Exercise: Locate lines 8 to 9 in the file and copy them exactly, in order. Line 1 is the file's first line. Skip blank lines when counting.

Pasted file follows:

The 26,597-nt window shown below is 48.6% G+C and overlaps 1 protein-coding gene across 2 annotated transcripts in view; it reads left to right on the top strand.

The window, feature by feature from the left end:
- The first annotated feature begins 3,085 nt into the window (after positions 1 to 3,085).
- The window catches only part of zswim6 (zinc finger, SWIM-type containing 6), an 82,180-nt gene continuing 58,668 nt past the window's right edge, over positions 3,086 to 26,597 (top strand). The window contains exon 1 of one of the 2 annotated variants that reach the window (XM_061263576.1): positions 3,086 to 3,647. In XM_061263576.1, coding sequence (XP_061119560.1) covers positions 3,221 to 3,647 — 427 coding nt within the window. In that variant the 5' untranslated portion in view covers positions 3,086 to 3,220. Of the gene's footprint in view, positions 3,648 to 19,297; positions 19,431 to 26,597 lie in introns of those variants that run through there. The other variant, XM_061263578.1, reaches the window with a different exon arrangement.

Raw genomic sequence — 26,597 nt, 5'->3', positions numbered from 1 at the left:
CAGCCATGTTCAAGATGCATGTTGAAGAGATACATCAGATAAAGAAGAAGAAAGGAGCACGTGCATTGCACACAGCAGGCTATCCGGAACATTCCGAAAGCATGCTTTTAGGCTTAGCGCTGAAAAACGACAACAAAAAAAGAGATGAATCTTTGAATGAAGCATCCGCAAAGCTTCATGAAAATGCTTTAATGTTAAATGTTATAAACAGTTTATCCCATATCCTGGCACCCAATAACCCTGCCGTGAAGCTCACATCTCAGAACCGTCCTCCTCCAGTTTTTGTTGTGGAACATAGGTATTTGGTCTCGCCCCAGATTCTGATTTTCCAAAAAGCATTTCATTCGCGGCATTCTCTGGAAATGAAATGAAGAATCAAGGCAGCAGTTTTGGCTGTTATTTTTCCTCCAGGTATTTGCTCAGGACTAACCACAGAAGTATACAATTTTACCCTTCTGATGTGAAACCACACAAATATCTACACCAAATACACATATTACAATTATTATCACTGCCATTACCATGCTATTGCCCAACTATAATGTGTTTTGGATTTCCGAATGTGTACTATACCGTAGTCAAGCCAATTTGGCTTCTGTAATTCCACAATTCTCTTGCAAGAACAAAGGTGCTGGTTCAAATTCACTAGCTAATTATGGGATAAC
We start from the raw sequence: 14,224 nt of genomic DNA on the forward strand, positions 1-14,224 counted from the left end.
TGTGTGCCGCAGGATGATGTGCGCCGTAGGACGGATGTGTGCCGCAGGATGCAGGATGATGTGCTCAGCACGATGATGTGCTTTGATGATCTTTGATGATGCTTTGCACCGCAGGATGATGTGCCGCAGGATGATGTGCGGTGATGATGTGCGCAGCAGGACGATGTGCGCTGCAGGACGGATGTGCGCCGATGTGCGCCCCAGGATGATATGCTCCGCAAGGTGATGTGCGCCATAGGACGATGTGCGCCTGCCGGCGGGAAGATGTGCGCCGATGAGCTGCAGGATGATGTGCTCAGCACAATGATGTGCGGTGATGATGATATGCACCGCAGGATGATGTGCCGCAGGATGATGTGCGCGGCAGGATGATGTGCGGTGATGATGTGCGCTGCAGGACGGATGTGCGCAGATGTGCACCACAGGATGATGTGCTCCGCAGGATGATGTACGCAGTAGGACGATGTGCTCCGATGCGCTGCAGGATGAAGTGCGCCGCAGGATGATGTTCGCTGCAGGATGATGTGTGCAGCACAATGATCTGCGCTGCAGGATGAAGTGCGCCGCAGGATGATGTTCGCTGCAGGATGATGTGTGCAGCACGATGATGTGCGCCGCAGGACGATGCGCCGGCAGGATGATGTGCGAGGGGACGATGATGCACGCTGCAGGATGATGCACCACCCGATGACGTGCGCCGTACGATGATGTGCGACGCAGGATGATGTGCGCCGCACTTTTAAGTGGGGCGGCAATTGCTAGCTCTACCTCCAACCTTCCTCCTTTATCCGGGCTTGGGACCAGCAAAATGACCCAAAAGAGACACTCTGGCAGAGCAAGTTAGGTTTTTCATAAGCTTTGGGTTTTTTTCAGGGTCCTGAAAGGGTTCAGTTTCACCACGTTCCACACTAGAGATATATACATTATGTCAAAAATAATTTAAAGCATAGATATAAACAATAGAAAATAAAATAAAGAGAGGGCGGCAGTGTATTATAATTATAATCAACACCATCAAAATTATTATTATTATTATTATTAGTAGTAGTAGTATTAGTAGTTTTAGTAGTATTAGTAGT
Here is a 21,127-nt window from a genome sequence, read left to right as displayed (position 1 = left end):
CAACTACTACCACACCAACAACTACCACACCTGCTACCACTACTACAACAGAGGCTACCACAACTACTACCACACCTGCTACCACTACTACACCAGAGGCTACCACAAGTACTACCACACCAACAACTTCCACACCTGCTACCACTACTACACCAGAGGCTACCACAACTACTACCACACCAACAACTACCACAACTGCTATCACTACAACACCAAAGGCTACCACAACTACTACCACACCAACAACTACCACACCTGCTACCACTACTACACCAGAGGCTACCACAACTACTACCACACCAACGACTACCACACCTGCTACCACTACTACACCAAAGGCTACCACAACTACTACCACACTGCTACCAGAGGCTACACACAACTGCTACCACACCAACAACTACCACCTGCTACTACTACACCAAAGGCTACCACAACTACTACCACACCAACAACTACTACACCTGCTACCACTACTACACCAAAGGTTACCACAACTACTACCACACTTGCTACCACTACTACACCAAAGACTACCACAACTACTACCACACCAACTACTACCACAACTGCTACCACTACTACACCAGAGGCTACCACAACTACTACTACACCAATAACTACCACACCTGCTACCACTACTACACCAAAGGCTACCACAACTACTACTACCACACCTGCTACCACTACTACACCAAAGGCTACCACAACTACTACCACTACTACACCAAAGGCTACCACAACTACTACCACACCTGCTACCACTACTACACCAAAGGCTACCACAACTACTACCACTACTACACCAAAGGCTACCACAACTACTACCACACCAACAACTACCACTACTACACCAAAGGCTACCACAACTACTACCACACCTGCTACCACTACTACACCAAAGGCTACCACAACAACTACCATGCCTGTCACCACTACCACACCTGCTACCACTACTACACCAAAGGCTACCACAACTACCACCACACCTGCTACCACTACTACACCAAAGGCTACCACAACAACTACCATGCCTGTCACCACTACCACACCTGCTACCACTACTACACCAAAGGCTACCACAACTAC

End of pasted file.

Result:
TGTGTGCCGCAGGATGATGTGCGCCGTAGGACGGATGTGTGCCGCAGGATGCAGGATGATGTGCTCAGCACGATGATGTGCTTTGATGATCTTTGATGATGCTTTGCACCGCAGGATGATGTGCCGCAGGATGATGTGCGGTGATGATGTGCGCAGCAGGACGATGTGCGCTGCAGGACGGATGTGCGCCGATGTGCGCCCCAGGATGATATGCTCCGCAAGGTGATGTGCGCCATAGGACGATGTGCGCCTGCCGGCGGGAAGATGTGCGCCGATGAGCTGCAGGATGATGTGCTCAGCACAATGATGTGCGGTGATGATGATATGCACCGCAGGATGATGTGCCGCAGGATGATGTGCGCGGCAGGATGATGTGCGGTGATGATGTGCGCTGCAGGACGGATGTGCGCAGATGTGCACCACAGGATGATGTGCTCCGCAGGATGATGTACGCAGTAGGACGATGTGCTCCGATGCGCTGCAGGATGAAGTGCGCCGCAGGATGATGTTCGCTGCAGGATGATGTGTGCAGCACAATGATCTGCGCTGCAGGATGAAGTGCGCCGCAGGATGATGTTCGCTGCAGGATGATGTGTGCAGCACGATGATGTGCGCCGCAGGACGATGCGCCGGCAGGATGATGTGCGAGGGGACGATGATGCACGCTGCAGGATGATGCACCACCCGATGACGTGCGCCGTACGATGATGTGCGACGCAGGATGATGTGCGCCGCACTTTTAAGTGGGGCGGCAATTGCTAGCTCTACCTCCAACCTTCCTCCTTTATCCGGGCTTGGGACCAGCAAAATGACCCAAAAGAGACACTCTGGCAGAGCAAGTTAGGTTTTTCATAAGCTTTGGGTTTTTTTCAGGGTCCTGAAAGGGTTCAGTTTCACCACGTTCCACACTAGAGATATATACATTATGTCAAAAATAATTTAAAGCATAGATATAAACAATAGAAAATAAAATAAAGAGAGGGCGGCAGTGTATTATAATTATAATCAACACCATCAAAATTATTATTATTATTATTATTAGTAGTAGTAGTATTAGTAGTTTTAGTAGTATTAGTAGT
Here is a 21,127-nt window from a genome sequence, read left to right as displayed (position 1 = left end):